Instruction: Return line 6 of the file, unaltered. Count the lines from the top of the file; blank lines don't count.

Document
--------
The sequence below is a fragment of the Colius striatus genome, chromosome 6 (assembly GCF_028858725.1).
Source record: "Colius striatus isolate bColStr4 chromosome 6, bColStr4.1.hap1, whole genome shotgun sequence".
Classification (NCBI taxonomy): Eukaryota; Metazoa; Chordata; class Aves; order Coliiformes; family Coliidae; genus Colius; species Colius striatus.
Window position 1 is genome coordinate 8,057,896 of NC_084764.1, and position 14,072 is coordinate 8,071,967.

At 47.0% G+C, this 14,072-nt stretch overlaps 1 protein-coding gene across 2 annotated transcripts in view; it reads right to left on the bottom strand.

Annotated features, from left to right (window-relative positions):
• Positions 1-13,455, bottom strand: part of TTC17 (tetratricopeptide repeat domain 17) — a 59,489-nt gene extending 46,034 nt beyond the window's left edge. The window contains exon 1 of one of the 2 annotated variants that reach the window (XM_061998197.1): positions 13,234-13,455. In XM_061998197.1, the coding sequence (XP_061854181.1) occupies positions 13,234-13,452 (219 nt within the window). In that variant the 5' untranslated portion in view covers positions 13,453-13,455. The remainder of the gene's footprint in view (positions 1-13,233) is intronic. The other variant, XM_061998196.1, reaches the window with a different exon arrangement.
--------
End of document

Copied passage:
Annotated features, from left to right (window-relative positions):